Ever been to dinner and the centerpiece was so high you couldn’t see across the table? Or it was so large there were leaves in your soup?
Even if your centerpiece is stunning, if it isn’t functional — which means it fits into the plan of the table, it can ruin the whole mood of the table, and the harmony of the tablescape is out the window.
So, here is a bit about centerpieces. Mimic the shape of the table. A round table, is well suited to a round arrangement,a rectangular table is best with an oval or rectangular arrangement.
Clarify the type of food service to determine the space available for the arrangement on dining tables. Family service will necessitate room for serving bowls, for example, plate service will not.
Choose the style of table setting before finalizing the arrangement size. Formal style requires several glasses and side plates per person and may leave little room for a centerpiece.
Select the height of the arrangement as below the sightline of guests on opposite sides of the table if the table is narrow enough for them to talk to each other, or above the sightline if the table is too wide for conversation.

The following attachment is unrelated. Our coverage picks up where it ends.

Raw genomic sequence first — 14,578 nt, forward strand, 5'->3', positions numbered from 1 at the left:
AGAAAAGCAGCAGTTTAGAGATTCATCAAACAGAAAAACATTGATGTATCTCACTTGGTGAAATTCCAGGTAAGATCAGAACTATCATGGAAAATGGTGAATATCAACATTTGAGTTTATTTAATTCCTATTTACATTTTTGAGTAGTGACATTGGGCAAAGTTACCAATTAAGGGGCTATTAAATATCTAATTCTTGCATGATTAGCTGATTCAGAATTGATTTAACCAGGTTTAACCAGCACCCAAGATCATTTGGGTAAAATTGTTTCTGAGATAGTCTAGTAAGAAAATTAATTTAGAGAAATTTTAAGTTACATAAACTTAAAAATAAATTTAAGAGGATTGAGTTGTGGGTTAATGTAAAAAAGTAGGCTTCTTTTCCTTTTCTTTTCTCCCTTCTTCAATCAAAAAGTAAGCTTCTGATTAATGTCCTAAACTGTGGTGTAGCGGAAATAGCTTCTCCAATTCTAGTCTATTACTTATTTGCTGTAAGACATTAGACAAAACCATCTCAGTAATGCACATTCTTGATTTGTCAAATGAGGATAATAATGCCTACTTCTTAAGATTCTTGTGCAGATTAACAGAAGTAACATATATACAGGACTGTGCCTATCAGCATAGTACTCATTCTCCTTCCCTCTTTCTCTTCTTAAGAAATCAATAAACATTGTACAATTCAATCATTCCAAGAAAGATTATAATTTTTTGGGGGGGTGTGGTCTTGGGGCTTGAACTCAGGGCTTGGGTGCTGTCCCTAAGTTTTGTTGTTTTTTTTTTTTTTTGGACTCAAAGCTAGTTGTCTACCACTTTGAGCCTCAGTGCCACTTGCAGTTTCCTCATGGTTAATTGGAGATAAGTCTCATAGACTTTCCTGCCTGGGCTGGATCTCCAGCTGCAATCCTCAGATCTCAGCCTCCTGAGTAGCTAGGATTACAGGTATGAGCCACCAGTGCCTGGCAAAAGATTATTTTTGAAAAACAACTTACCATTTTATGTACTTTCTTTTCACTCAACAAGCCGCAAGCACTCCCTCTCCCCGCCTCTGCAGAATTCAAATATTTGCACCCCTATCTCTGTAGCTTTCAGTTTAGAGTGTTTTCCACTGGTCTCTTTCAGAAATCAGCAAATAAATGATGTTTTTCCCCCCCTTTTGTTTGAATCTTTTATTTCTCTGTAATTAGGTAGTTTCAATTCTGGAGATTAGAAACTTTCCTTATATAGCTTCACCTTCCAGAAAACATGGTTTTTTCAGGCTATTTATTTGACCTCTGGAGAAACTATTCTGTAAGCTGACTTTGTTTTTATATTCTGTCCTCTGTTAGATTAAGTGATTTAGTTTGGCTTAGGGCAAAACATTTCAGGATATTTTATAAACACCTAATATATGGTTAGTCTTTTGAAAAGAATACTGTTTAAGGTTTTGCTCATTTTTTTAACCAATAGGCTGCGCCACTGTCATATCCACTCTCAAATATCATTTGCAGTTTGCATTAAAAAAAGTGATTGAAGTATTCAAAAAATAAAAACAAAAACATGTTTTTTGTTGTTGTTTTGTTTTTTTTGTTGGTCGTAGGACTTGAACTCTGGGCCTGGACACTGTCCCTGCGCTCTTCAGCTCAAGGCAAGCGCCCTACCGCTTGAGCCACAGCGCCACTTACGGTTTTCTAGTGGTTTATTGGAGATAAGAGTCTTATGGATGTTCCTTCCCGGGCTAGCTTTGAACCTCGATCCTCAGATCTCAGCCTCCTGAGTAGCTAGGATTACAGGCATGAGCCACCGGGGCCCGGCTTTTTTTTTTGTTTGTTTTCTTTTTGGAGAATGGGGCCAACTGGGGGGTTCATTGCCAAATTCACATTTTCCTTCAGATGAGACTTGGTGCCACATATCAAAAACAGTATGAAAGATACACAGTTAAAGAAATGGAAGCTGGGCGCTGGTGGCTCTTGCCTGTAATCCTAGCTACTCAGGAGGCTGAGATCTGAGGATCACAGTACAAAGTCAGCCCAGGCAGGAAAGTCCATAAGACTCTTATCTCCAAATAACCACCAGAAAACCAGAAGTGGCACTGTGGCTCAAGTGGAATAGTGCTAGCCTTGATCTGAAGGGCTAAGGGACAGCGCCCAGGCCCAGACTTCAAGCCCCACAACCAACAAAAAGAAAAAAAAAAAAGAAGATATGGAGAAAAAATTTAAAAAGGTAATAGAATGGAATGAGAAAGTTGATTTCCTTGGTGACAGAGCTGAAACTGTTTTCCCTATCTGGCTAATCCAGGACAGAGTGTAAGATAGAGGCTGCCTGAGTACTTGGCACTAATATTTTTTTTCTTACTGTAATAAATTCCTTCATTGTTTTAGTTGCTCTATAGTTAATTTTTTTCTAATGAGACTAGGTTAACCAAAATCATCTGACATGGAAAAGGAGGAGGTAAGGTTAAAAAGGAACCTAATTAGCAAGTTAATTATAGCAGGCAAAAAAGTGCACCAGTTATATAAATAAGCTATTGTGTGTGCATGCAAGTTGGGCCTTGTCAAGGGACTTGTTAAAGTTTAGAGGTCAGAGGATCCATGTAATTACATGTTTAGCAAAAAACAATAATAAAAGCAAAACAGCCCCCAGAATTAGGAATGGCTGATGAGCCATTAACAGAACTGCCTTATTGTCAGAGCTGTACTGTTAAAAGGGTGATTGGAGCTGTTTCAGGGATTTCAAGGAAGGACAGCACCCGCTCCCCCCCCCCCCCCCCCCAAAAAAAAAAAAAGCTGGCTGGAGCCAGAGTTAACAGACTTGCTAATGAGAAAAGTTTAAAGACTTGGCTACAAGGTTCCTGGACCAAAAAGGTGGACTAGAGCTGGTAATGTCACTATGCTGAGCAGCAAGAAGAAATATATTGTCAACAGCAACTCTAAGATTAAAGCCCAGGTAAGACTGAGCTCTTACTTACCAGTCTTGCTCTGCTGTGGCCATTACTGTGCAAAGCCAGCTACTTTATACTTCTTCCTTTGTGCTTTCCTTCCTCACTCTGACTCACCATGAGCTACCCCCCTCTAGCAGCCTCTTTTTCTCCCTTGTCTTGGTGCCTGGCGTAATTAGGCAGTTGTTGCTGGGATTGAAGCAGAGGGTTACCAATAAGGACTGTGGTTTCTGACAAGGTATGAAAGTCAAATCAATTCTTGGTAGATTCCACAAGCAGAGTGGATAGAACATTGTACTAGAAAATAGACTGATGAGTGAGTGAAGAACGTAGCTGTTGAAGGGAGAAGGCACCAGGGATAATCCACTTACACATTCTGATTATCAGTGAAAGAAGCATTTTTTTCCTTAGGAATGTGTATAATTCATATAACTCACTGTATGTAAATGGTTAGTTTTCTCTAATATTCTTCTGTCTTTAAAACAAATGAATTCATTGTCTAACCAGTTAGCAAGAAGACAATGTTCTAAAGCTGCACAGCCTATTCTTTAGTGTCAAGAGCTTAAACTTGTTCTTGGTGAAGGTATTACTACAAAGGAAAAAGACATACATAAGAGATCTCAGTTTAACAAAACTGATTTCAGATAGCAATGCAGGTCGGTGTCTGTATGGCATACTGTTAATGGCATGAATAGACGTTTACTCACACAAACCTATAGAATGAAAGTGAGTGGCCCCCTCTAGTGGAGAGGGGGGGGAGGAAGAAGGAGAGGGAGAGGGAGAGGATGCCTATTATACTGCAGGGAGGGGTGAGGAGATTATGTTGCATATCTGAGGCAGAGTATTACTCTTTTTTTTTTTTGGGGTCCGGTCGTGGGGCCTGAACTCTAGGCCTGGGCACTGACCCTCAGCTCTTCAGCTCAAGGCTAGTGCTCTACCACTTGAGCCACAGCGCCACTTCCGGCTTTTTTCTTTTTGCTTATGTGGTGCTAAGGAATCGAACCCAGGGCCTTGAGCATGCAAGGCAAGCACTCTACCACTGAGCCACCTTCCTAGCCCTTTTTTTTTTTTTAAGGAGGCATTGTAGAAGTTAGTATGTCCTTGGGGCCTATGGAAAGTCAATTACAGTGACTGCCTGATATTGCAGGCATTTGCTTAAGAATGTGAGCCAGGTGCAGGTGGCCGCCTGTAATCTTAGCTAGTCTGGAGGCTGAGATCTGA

Set the table with all the required plates, bowls, glasses and stem-ware and test the size of various vessels in the available space.
Stand back and look at the table and possible arrangement size and if it is pleasing to your eye, it is probably the right size.
Rule of thumb is to start with a 12-inch vessel for a table 54 inches wide and let the arrangement extend 2 to 4 inches past the vessel.
Dave Barritt, master florist at Salmon Arm Florist, shares that eye level is approximately the distance from the elbow to the tip of the fingers. If preparing an arrangement away from the table where it will be used, set your elbow on the work surface, extend your fingers, and use this span as an approximation of the sightline level.
A tall arrangement will be less likely to tip over if the height of the arrangement is less than the circumference at its thickest part. This last bit of information comes from my days as a bartender. If the glass is taller than it is around, it will fall over easily. Remember Singapore Slings? Like that.